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It is nothing short of bizarre that the utterances of a breakfast television host have damaged the huge effort in recent years that New Zealand has put into strengthening its relationship with India.
Here we were having our own internal debate about what Paul Henry said, what it meant, and what should be done when, suddenly India imports itself into the discussion.
The news that India called in New Zealand's High Commissioner in New Delhi on Thursday to protest over Paul Henry's offensiveness to Indians is a disturbing development.
It is disturbing on one level, because to elevate what a shock-jock says about Indians into a formal bilateral issues is a misuse of diplomatic channels by India.
It is inconceivable that New Zealand would contemplate doing anything similar if the tables were turned.
Bilateral disputes are largely confined to matters like trade blockages, foreign spies using New Zealand passports and aid activists on flotillas being massacred.
It is disturbing on another level because New Zealand does not want to fall out with an increasingly important friend.
When Prime Minister John Key sought a meeting with Prime Minister Manmohan Singh last November at the Commonwealth summit in Port of Spain and it was considered a coup when he got it.
Mr Key and officials were ushered in quickly and there was little time for small talk with the diminutive Mr Singh being the most sought-after leader in attendance.
The pair discussed a hiccup in the embryonic free trade talks and Mr Key also got what he and the foreign ministry were angling for, an invitation to visit New Delhi.
India's demarche - formal protest - this week is probably more designed for domestic consumption.
The Commonwealth Games were to be the thriving symbol of India's assertion as a world power and a magnet for national pride.
When I was in New Delhi a year ago, the expectations of what the Games would do for its image in the world was far greater than anything New Zealand is going through with the Rugby World Cup - expectations so high that it would be near impossible to meet.
With New Zealanders being the leading critics of the organisation a few weeks ago, New Delhi chief minister Sheila Dikshit rescued the situation.
When the mockery of her by a hitherto unknown TV host came to light, India's Government saw the benefit domestically in taking New Zealand down a peg or two.
It has not confined its actions to calling in New Zealand's High Commissioner in New Delhi.
India's High Commissioner in Wellington has sent a letter to Broadcasting Minister Jonathan Coleman, asking that appropriate steps be taken.
Reading between the lines, it is calling on the Government to sack Paul Henry.
The letter will give the Government the distance it is looking for.
The Government might own the television network Mr Henry works for, but the way it works in New Zealand is that politicians do not interfere in operational decisions, and foreign governments stay well away.
And any perceived pressure by the Indian Government to see Paul Henry sacked will be the very thing that saves him - if indeed he wants to be saved to return to his show.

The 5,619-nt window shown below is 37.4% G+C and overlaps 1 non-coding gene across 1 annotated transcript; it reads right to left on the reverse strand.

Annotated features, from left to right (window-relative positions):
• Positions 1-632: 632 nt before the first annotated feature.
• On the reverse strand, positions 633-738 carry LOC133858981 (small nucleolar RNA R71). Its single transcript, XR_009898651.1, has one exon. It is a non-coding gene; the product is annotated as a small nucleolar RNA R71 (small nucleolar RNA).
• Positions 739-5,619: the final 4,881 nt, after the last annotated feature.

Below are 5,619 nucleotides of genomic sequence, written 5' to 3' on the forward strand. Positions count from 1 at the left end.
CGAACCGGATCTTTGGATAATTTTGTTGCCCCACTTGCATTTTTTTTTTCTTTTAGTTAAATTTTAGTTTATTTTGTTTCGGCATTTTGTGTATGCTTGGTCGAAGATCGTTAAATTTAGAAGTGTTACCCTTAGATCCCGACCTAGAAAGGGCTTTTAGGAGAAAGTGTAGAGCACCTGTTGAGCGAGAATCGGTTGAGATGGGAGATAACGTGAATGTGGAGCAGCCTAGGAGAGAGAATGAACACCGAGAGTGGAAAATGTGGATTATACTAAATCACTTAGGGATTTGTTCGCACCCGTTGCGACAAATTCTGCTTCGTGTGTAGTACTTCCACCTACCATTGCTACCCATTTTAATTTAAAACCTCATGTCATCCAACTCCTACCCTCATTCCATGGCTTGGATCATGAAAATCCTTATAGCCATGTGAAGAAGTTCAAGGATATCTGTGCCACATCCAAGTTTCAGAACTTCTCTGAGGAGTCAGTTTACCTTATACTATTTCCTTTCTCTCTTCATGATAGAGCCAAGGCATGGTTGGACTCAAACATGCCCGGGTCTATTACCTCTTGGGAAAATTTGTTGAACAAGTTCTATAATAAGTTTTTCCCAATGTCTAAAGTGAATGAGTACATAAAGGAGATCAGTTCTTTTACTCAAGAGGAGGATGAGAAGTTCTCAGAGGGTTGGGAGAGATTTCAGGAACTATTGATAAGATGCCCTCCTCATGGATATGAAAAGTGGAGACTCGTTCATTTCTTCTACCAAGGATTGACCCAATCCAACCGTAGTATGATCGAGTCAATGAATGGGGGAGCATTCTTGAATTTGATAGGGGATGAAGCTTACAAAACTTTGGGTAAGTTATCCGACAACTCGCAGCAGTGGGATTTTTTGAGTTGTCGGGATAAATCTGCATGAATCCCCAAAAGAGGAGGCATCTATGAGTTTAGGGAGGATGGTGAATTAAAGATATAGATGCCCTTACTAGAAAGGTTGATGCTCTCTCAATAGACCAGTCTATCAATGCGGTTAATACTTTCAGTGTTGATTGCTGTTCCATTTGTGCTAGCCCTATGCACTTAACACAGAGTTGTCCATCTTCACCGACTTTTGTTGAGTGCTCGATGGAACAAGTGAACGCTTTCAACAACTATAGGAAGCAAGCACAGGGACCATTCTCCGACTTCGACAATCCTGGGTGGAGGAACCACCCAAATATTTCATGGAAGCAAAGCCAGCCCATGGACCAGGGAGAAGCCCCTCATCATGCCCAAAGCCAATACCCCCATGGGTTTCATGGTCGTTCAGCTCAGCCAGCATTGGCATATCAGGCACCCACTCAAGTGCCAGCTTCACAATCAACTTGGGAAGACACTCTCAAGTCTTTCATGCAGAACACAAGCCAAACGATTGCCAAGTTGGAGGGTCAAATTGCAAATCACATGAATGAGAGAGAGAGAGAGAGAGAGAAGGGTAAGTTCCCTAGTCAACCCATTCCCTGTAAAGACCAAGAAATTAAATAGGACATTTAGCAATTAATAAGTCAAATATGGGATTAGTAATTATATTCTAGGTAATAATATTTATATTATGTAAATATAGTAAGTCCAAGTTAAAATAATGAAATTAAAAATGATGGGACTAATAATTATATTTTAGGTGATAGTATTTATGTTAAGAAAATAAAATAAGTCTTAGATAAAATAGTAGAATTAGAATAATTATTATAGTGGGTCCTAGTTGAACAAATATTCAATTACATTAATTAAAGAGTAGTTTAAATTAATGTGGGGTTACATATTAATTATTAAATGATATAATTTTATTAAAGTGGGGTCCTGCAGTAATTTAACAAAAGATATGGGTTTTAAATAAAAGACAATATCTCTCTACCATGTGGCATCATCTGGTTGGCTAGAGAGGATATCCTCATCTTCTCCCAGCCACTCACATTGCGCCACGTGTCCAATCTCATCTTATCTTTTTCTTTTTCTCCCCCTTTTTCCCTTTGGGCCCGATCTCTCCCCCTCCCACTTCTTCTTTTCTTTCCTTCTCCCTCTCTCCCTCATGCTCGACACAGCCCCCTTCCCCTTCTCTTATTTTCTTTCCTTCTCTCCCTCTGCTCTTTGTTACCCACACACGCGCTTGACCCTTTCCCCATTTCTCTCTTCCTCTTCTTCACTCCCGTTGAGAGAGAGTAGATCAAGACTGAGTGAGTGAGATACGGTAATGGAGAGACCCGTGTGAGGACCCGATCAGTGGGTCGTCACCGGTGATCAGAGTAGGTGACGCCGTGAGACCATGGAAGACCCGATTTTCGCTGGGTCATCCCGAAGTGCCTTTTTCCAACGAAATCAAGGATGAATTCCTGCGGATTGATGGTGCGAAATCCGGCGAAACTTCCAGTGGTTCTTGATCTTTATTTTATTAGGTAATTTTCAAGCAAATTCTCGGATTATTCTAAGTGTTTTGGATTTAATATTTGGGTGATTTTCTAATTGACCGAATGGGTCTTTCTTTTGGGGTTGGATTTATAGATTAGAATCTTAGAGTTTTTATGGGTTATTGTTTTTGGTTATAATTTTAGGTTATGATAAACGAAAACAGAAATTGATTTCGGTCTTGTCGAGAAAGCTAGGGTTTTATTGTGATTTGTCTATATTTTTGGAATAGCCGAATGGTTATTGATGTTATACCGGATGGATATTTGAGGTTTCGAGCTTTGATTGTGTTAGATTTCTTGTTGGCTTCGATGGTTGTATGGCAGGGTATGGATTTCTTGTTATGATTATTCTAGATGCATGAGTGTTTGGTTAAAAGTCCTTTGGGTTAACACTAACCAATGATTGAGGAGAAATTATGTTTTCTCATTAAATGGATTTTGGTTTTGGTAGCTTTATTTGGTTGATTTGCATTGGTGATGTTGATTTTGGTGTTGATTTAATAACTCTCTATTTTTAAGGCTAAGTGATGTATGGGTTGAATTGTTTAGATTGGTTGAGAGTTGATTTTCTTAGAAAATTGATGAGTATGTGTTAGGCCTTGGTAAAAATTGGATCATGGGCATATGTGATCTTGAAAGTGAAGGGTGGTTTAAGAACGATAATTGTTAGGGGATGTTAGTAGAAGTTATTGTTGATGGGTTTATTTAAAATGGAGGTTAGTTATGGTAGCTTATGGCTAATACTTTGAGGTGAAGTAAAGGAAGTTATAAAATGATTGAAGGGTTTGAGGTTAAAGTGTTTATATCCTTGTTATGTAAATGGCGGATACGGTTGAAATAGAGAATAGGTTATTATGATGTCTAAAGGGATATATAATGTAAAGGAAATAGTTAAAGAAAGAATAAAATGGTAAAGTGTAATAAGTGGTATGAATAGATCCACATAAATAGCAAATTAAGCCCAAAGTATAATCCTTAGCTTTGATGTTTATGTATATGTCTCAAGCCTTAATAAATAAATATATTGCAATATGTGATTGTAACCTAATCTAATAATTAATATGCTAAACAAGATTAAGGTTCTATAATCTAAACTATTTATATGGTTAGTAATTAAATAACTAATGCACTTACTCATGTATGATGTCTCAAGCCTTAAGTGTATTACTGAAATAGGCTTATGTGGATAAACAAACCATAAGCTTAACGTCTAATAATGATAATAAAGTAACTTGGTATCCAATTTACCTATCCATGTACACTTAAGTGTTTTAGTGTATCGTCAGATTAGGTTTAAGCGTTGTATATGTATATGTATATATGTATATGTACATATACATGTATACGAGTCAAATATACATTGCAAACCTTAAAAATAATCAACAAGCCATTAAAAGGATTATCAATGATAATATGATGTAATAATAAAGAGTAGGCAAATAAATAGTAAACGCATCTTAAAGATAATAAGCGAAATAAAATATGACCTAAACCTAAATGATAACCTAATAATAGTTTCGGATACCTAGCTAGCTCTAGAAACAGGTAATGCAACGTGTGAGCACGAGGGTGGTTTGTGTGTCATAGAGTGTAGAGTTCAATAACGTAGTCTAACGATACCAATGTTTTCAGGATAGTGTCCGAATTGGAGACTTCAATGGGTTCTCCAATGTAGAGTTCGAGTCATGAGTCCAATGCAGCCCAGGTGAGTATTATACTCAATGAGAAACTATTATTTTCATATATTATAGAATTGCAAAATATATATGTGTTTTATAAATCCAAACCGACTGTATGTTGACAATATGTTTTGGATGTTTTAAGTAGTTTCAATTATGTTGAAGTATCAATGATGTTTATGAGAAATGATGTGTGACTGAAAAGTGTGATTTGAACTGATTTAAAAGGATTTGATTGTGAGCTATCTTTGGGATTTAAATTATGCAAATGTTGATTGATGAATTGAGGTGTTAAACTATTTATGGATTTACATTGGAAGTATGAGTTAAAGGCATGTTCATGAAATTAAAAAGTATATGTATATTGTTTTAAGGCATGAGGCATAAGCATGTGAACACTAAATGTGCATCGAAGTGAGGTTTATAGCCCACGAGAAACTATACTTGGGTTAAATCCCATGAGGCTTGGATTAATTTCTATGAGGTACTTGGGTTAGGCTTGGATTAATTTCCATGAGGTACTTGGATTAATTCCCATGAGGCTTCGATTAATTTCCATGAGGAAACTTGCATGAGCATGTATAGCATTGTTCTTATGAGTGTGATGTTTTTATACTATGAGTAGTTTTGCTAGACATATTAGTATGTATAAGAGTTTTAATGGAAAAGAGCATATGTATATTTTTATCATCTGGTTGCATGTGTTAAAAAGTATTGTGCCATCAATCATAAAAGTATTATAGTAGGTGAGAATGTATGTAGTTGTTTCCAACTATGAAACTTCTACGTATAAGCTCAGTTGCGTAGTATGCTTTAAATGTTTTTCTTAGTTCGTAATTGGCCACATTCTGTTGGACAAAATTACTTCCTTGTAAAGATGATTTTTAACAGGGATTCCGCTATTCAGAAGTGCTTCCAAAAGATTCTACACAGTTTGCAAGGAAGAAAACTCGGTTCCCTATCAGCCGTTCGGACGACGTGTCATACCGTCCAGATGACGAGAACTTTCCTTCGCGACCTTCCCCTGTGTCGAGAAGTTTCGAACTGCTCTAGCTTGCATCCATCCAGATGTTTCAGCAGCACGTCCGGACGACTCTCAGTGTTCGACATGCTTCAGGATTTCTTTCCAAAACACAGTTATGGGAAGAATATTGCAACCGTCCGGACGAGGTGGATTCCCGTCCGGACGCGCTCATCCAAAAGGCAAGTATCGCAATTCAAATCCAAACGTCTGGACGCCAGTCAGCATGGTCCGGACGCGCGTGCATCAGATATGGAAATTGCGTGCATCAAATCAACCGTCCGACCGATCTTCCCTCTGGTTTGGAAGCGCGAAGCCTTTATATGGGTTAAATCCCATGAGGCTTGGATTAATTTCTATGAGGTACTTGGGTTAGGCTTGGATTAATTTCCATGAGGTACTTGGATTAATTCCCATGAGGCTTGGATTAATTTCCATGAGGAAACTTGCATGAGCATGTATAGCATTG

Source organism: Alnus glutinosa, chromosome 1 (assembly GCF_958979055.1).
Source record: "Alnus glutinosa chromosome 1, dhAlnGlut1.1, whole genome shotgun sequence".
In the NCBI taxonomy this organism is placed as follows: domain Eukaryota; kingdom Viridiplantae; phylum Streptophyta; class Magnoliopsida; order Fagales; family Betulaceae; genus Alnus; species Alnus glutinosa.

The broadcaster, a former National Party candidate, may be taking the advice of former radio host and cabinet minister Steven Joyce and contemplating his future.
Paul Henry was respected by a cross-section of politicians in the past because he often subjugated his own right-wing opinions and played devil's advocate.
He was more careful when Labour was in office, whether consciously or not.
Helen Clark welcomed him to New York to do her first big media number of the United Nations.
But under National, he has taken, and TVNZ has allowed him, a freer rein.
That has morphed into a situation where he will say outrageous things - things he hopefully does not believe - to get the attention he and the channel's advertising executives crave.
In the formal complaints process that follows, comments about Sheila Dikshit, comments and suggestions that New Zealand's ethnically Indian Governor-General Sir Anand Satyanand is not a real New Zealander, and the role of Television New Zealand itself will be in the spotlight as much as Paul Henry.
In New Delhi, High Commissioner Rupert Alberto acted quickly to address the formal complaint with the advice of the Ministry of Foreign Affairs and Trade in Wellington.
He did not consult Foreign Minister Murray McCully who was in the air returning from Europe, nor the Prime Minister.
Mr Alberto in his response on behalf of the Government had no compunction about referring to Henry's comments about the Governor-General as "racist", something that neither Mr McCully nor Mr Key has done.
It is a word used sparingly by politicians in Government, as it should be.
Mr Key avoided it when Maori Party MP Hone Harawira expressed concerns about his kids coming home with Pakeha girlfriends or boyfriends.
It was evident at Monday's post-Cabinet press conference that Mr Key thought there was an overreaction to Paul Henry's comment about the Governor-General.
It is a widely shared view.
There has been an equally strong feeling that Mr Key has been too complacent and has misjudged this from the start, views that do not fall neatly in a left-right split.
Mr Key must have been delighted on Monday night to see that TV One put it well down the bulletin, wanting to avoid bad publicity, and TV3 put it well down its bulletin wanting to avoid any publicity for a rival.
It is over, he must have thought, just as it was starting to gain steam.
Four days later it has turned into an international story with serious implications for New Zealand's reputation.
India may have overreacted but John Key cannot afford to be complacent.
The events of this week make it imperative that he takes up Dr Singh's invitation to ensure that the damage to the relationship is no more than a superficial wound.
Audrey Young is The New Zealand Herald's political editor